Dodgers Dugout: Today is Julio Urias’ big day; special guest Jonah Keri discusses the Dodgers
Hi, and welcome to another edition of Dodgers Dugout. My name is Houston Mitchell, and with the way social media has been reacting, I’m wondering if it is too soon to retire Julio Urias' number.
Julio is here
Today is a big day. Julio Urias, the top prospect in all of baseball, will start for the Dodgers against the New York Mets. If you have been reading this newsletter since last season, then you know how big today is and there's nothing I can say you haven't heard before. If this is the first time you have read this newsletter, then there's nothing I can write to explain how big this is.
Today we learn if Urias is ready. Will he shut down the Mets? Will he get blown out of the game? What will his pitch-count limit be? And whatever happens makes Saturday interesting. If he shuts down the Mets, do the Dodgers keep him up? All we have today are questions and expectations. On Saturday, we should have some answers.
A week ago, it seemed this team was slipping out of contention just 45 games into the season. Today the Dodgers are riding a four-game winning streak and the rotation may have gotten stronger. This is when it is fun to be a baseball fan, knowing this could be a turning point, and hoping it doesn't turn out to be just a routine day in a long season.
We will discuss Urias' outing in full in Monday's newsletter.
Jonah Keri discusses the Dodgers
I have been doing this newsletter for over a year now, and those of you who have been with me from the beginning pretty much know how I feel about the Dodgers. For more than a year, you have been reading me twice a week (or more during the playoffs). Even I don't like listening to myself that much. So, periodically for the rest of the season, I am going to invite special guests to talk about the Dodgers so that all of you can see what those outside of Los Angeles or those who don't follow the team every day think.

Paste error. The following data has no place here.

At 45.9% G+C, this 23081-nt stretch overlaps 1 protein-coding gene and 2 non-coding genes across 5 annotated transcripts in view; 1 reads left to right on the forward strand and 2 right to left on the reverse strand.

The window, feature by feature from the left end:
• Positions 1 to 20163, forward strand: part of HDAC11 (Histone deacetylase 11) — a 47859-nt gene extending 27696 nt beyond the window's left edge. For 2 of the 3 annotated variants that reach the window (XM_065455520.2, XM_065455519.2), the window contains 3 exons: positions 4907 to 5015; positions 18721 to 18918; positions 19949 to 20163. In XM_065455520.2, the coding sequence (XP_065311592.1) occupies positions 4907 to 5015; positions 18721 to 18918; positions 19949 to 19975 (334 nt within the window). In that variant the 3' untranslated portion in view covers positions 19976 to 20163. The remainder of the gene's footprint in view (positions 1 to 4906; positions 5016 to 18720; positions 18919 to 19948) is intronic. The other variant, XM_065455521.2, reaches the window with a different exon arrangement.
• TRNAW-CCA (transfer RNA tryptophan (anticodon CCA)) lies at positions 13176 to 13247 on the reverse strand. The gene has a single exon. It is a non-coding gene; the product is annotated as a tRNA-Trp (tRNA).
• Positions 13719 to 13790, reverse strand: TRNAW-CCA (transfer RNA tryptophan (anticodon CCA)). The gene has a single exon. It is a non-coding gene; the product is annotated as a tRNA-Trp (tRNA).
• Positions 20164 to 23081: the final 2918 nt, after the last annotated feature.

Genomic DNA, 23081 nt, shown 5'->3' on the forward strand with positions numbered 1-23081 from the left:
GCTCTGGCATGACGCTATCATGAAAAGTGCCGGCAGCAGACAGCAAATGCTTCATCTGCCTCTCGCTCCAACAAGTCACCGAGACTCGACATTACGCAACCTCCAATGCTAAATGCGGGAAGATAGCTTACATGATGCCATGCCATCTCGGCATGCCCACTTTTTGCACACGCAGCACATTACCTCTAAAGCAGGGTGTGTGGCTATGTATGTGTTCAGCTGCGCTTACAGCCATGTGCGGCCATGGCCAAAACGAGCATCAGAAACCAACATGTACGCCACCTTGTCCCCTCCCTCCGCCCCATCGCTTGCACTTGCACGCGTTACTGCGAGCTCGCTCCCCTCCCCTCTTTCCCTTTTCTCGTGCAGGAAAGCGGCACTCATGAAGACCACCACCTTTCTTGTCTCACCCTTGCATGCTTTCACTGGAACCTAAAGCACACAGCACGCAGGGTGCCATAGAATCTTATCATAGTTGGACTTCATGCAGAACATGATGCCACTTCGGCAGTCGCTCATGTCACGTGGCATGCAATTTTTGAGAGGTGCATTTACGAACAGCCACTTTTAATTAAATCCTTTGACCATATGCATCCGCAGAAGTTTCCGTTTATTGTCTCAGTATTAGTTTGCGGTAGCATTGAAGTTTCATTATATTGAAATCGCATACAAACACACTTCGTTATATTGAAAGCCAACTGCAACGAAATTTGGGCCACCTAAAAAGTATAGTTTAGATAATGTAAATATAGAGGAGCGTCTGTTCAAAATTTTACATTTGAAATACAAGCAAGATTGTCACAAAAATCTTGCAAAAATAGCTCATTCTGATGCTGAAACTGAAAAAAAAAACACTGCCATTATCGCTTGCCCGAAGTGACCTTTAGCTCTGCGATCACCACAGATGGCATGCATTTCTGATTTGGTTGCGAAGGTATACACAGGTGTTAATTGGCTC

First up is Jonah Keri, who is the author of one of my favorite books, "Up, Up & Away" about the Montral Expos. Keri currently writes for CBS Sports and Sports Illustrated and hosts The Jonah Keri Podcast on the Nerdist Network. Until last year, he was lead baseball writer for Grantland. He has also written for ESPN, The Wall Street Journal, New York Times, fangraphs.com and Baseball Prospectus, among others. Although not a Dodger fan, he lived in Southern California for six years, but has since lived in Seattle, New Hampshire, and now Denver.
Keri answered some questions I posed via email.
Houston Mitchell: What is your assessment of the Dodgers this season, and how much of a chance do you give them to win the World Series?
Jonah Keri: The Dodgers are a talented but flawed team. Their bullpen has been awful, and has cost them a bunch of games. Yasiel Puig's been a major disappointment. On the other hand, they're going to get multiple injured players back soon, and the bad luck they've had for a while should eventually dissipate. As for predicting the World Series winner, there's not much point there, since the playoffs are a crapshoot. But the Dodgers will need to make the playoffs to have a chance to win the World Series, and the top of the National League figures to be very competitive this year. So it won't be easy.
HM: Most Dodgers fans were upset (and I still get emails from irate fans) that the team let Zack Greinke get away in the off-season. What did you think?
JK: Huge, long-term contracts for pitchers in their 30s almost always fail spectacularly. The Dodgers recognized that and sought other options. Kenta Maeda has been comparably effective, for a fraction of the price.
HM: The Dodgers promoted their top pitching prospect, Julio Urias, from the minors are are going to start him against the Mets today. There has been a lot of talk of not bringing him up too soon and conserving his innings. What would you do with Urias?
JK: I don't expect Urias to start all season long. Unless he absolutely dominates in his first start, I imagine they'll use him out of the bullpen -- or at least they will once Ryu, McCarthy, et al return from injuries. I like the bullpen approach. Keeps his innings in check, addresses the team's biggest weakness, and enabled Urias to further his development in the big leagues. Future aces like David Price and Roy Oswalt started their careers in relief roles, no reason this can't work for Urias too.
HM: The Dodgers have many young players who could be productive for years. Let’s say the team is battling for a playoff spot at the trade deadline and have a chance to upgrade their shaky bullpen with someone like Aroldis Chapman. Would you consider trading any one of Corey Seager, Joc Pederson, Julio Urias or Jose De Leon?
JK: No. You don't trade a really good, young, major league-ready player for a two-month relief pitcher rental. The Dodgers can get bullpen help without giving up nearly that much.